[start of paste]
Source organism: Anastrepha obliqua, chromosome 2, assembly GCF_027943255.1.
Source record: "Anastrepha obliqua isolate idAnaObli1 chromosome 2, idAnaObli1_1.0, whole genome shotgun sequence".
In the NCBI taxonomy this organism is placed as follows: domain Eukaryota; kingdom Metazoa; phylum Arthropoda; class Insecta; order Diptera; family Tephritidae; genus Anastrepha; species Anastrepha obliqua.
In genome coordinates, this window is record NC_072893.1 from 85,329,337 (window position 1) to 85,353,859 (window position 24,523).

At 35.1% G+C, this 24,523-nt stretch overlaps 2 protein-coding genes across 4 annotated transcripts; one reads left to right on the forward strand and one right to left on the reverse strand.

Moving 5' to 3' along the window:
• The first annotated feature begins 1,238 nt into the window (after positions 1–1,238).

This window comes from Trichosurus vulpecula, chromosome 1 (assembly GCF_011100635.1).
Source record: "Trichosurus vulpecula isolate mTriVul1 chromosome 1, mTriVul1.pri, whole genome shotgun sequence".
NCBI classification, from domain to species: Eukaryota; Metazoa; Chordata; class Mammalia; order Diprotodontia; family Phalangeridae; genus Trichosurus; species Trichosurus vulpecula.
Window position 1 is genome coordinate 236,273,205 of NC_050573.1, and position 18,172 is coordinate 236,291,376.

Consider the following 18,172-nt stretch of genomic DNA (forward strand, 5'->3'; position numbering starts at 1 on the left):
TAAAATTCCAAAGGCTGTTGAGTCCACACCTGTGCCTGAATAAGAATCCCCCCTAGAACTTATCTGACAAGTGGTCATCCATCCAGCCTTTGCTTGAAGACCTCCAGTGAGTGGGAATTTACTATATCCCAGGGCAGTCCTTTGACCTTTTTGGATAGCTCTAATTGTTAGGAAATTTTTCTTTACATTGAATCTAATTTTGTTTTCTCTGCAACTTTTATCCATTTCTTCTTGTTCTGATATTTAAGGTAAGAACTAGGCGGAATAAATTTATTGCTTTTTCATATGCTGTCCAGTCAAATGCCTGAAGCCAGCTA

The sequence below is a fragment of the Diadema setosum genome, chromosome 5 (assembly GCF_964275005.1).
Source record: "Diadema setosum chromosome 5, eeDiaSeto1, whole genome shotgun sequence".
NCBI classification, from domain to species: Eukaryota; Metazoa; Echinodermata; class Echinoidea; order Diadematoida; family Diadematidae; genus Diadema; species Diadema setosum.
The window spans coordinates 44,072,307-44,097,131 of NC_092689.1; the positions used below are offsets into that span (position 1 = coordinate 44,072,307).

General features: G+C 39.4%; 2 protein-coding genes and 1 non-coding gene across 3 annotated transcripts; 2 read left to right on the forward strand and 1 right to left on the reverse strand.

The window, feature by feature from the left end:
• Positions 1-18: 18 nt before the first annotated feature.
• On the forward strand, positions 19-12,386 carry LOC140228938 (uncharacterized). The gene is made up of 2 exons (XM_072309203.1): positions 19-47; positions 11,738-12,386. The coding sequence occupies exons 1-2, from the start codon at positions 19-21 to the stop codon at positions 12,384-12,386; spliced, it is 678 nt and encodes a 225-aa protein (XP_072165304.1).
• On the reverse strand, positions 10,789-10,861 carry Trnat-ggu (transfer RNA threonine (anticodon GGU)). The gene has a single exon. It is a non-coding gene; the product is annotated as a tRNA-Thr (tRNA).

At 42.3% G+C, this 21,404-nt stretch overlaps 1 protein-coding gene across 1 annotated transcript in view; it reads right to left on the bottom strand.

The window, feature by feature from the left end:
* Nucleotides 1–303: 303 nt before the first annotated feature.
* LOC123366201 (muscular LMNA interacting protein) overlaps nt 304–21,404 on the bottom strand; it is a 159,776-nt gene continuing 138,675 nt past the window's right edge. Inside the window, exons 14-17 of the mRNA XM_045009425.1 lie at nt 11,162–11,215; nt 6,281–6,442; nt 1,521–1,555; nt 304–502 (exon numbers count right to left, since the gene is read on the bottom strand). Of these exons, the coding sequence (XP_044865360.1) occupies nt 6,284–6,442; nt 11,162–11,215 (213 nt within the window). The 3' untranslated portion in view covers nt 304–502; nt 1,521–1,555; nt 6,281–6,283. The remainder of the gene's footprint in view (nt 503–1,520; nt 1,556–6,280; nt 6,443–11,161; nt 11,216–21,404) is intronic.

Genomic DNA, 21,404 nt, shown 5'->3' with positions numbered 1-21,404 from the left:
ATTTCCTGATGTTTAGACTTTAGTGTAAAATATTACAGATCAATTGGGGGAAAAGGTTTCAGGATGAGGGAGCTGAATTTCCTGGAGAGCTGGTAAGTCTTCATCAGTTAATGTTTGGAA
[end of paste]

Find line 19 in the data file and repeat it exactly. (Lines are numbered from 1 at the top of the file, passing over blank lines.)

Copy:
The window, feature by feature from the left end: